Unpaid, impatient Georgian soldiers back at work - for now
MOSCOW - Frustrated by months without pay, a battalion of the Georgian Republic's national guard took its armored vehicles on the road without warning or permission yesterday and seized a military base close to the capital, Tbilisi.
The movement prompted fears of a coup d'etat. It took a meeting between Georgian President Eduard Shevardnadze and rebellious officers to restore calm: the president said late yesterday that the 300 to 400 mutinous troops had agreed to return to their garrison today.
For the one-time Soviet foreign minister, who was Mikhail Gorbachev's top diplomat during the "perestroika" era, it was the latest demonstration of survival skills. He has managed to stay in power since 1992 despite a string of civil wars and attempted coups and assassinations.
But some wonder whether his luck might be starting to run out.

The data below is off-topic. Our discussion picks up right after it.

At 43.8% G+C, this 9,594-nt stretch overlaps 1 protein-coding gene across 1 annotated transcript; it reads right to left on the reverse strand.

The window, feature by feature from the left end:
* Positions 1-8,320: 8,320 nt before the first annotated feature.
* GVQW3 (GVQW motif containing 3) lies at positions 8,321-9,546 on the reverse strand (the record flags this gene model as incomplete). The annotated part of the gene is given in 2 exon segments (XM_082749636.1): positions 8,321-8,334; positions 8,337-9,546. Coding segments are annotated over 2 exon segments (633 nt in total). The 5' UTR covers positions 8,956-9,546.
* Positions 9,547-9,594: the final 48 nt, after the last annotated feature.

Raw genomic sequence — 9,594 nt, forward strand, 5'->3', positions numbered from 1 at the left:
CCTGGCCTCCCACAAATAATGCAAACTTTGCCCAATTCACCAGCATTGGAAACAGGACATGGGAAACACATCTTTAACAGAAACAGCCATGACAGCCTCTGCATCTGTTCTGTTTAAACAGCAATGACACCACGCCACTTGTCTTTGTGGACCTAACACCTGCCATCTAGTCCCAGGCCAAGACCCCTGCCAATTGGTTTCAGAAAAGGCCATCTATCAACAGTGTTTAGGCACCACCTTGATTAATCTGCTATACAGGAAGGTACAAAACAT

"People don't want to go hungry and naked any more. Salaries to the military and the police haven't been paid for eight to 11 months," said Ivlian Khaindrava, a prominent political analyst in Georgia. "Right now the position of Shevardnadze is the weakest in years."
Shevardnadze was re-elected last year, but unless the economy improves he may face other challenges, Khaindrava said.
Some soldiers appeared before TV cameras in masks, saying desperate financial straits sparked their action. "This is the only way we can draw attention to ourselves," said one.